Is a six-year high school key to America's future?
Think back to when you were in high school. Was it four years of fun, arguably some of the best times of your life? Was it tortuous? Was it merely the next step along your educational path?
But what did you learn while you were there? Enough to get ahead in life? Or enough to get by, pass the test and move on?
According to Rana Foroohar, a columnist for Time, the American high school system may soon get a makeover and that would be a good thing for the future of the country.
Foroohar wrote about a new P-tech school, a six-year high school program that hands graduates both a diploma and an associate's degree in a high-tech field.
She argued that the new system would benefit students because, in today's world, a high school diploma is basically worthless. To truly get ahead, she said younger generations need a college education and not one that focuses on non-essential skills.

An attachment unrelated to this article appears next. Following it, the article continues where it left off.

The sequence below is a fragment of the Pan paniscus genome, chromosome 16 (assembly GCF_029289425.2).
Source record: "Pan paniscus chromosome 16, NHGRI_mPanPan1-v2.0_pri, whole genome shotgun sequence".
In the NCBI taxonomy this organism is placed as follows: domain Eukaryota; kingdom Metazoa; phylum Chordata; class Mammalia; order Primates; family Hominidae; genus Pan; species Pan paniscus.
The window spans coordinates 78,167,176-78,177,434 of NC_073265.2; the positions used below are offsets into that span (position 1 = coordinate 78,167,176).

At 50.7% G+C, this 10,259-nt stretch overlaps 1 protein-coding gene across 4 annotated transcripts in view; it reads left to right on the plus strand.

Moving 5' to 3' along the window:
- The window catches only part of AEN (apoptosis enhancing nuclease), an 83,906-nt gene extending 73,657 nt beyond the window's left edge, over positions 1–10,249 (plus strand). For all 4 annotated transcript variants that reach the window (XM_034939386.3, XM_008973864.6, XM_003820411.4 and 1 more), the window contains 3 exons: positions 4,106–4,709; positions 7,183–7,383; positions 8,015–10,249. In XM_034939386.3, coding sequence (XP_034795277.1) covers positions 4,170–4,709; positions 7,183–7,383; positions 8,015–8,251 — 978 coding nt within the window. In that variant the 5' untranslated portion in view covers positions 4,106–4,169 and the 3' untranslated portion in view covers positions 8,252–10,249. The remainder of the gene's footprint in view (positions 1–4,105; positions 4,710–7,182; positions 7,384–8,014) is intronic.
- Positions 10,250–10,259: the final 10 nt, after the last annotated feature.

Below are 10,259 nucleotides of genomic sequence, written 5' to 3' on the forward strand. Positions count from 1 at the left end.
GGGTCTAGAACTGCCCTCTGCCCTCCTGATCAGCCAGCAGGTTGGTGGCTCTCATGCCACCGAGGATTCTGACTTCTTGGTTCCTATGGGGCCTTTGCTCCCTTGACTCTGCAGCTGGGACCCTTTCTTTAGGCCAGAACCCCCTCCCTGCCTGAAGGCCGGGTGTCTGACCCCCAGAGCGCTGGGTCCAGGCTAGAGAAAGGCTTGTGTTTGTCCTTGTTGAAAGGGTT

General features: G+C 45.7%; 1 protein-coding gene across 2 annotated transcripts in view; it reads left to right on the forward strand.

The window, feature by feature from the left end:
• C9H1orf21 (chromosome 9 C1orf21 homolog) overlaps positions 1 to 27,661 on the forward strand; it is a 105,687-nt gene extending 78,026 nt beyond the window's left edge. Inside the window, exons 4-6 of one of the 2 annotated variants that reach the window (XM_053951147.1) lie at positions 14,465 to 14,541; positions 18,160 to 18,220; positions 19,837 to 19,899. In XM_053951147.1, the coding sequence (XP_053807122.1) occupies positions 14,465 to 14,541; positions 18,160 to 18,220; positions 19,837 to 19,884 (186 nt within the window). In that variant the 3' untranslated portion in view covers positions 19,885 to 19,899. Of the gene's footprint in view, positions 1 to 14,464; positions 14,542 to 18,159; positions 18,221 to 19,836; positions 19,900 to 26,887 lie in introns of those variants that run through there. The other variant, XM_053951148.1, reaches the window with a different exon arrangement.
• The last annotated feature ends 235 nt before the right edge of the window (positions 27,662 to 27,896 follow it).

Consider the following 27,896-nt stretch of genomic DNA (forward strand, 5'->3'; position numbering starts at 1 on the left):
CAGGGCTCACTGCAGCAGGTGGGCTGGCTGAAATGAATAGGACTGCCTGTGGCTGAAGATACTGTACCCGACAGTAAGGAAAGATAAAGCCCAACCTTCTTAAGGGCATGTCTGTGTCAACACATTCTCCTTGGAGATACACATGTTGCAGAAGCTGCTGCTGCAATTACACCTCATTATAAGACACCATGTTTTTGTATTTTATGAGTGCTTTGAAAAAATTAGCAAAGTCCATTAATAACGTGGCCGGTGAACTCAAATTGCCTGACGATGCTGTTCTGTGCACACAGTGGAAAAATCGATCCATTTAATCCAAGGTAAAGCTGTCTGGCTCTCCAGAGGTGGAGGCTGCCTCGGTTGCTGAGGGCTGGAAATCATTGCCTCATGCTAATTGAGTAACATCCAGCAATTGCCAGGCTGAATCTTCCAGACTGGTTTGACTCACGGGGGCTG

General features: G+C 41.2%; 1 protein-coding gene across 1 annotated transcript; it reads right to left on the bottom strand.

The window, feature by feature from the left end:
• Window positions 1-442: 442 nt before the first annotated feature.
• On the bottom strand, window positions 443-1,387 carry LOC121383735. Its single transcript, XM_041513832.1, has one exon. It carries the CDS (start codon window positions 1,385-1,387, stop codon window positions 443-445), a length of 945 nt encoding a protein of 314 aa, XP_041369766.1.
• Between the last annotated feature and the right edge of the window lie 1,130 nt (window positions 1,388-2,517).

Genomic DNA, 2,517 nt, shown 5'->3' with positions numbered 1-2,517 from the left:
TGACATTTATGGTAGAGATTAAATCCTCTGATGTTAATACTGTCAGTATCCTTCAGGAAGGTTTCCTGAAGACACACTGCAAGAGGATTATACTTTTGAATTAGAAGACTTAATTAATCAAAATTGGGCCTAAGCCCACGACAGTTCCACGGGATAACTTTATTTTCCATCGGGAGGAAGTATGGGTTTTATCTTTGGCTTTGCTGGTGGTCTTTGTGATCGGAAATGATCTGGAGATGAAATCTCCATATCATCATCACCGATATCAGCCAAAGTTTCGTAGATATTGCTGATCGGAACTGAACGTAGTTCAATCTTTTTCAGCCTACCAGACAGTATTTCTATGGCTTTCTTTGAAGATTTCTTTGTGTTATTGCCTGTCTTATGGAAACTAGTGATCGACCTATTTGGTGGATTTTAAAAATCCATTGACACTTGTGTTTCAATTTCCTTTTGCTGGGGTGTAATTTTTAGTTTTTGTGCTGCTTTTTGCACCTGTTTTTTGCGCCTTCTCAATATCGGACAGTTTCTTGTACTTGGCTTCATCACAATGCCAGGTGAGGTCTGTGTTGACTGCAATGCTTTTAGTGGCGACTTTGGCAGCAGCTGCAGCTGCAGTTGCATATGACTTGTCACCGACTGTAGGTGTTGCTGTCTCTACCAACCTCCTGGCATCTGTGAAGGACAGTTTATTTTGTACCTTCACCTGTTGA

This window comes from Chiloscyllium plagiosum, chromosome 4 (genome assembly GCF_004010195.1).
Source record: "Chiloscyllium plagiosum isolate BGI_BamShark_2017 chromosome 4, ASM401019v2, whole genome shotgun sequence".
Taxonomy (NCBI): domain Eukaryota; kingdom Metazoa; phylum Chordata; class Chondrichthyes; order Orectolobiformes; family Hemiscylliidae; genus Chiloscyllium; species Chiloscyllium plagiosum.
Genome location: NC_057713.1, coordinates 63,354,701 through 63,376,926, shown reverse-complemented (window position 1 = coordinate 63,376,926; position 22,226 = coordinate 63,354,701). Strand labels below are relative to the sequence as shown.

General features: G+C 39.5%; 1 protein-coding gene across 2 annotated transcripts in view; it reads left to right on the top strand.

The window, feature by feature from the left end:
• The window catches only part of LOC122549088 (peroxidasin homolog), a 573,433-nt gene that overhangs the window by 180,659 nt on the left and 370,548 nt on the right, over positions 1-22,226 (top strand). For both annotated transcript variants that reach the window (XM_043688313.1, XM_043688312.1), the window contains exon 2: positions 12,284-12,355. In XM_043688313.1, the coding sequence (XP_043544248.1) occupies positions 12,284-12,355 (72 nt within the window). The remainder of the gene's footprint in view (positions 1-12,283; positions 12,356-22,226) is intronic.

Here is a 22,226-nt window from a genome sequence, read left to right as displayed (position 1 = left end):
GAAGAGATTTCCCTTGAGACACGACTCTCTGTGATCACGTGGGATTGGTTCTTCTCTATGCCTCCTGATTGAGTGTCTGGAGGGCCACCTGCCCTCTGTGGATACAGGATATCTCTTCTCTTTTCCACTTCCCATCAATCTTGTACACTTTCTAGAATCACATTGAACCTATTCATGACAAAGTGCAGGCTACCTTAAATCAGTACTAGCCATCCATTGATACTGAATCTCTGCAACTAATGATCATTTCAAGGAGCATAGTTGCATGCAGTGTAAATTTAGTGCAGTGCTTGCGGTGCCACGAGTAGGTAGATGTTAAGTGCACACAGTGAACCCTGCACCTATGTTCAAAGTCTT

Having only a high school degree means a future of $15 bucks an hour or below. But only a quarter of students who enter community colleges actually graduate (the rates are only slightly better at 4 year schools). Meanwhile, many of them that do graduate have skills that aren't suited to the jobs they'll actually need. We're graduating too many sports marketing experts, and not enough web programmers, and so on.
Tech industry giants seem eager to get behind the six-year plan. Students who graduate from Pathways in Technology Early College High School in New York are guaranteed a job with IBM.
President Barack Obama also recently praised the school for its forward-looking approach and emphasis on math and science.
While a massive educational overhaul is a ways off, more companies are showing their support and partnering with six-year high schools. If the new system becomes the norm, it will likely be one of the largest shifts in the history of America's educational system.
What do you think? Would you send your kids to a six-year high school?